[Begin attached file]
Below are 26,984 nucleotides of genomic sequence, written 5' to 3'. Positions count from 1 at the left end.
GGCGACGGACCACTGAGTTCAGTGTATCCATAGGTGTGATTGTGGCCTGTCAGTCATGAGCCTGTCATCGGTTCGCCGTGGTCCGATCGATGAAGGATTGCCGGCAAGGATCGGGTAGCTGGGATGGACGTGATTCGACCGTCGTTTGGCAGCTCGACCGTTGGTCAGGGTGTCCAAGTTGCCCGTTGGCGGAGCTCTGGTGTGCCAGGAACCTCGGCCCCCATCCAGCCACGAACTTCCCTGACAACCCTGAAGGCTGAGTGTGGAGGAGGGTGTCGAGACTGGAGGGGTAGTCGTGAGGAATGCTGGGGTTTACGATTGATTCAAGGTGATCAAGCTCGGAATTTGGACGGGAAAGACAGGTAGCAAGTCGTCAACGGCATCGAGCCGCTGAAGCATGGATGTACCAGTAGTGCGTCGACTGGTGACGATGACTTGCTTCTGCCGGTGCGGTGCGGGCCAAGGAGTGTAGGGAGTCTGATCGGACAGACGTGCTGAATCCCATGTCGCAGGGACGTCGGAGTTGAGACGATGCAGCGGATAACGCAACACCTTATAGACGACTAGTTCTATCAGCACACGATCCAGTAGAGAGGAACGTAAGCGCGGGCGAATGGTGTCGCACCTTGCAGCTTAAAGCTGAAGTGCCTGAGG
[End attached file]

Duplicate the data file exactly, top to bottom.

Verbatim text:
Below are 26,984 nucleotides of genomic sequence, written 5' to 3'. Positions count from 1 at the left end.
GGCGACGGACCACTGAGTTCAGTGTATCCATAGGTGTGATTGTGGCCTGTCAGTCATGAGCCTGTCATCGGTTCGCCGTGGTCCGATCGATGAAGGATTGCCGGCAAGGATCGGGTAGCTGGGATGGACGTGATTCGACCGTCGTTTGGCAGCTCGACCGTTGGTCAGGGTGTCCAAGTTGCCCGTTGGCGGAGCTCTGGTGTGCCAGGAACCTCGGCCCCCATCCAGCCACGAACTTCCCTGACAACCCTGAAGGCTGAGTGTGGAGGAGGGTGTCGAGACTGGAGGGGTAGTCGTGAGGAATGCTGGGGTTTACGATTGATTCAAGGTGATCAAGCTCGGAATTTGGACGGGAAAGACAGGTAGCAAGTCGTCAACGGCATCGAGCCGCTGAAGCATGGATGTACCAGTAGTGCGTCGACTGGTGACGATGACTTGCTTCTGCCGGTGCGGTGCGGGCCAAGGAGTGTAGGGAGTCTGATCGGACAGACGTGCTGAATCCCATGTCGCAGGGACGTCGGAGTTGAGACGATGCAGCGGATAACGCAACACCTTATAGACGACTAGTTCTATCAGCACACGATCCAGTAGAGAGGAACGTAAGCGCGGGCGAATGGTGTCGCACCTTGCAGCTTAAAGCTGAAGTGCCTGAGG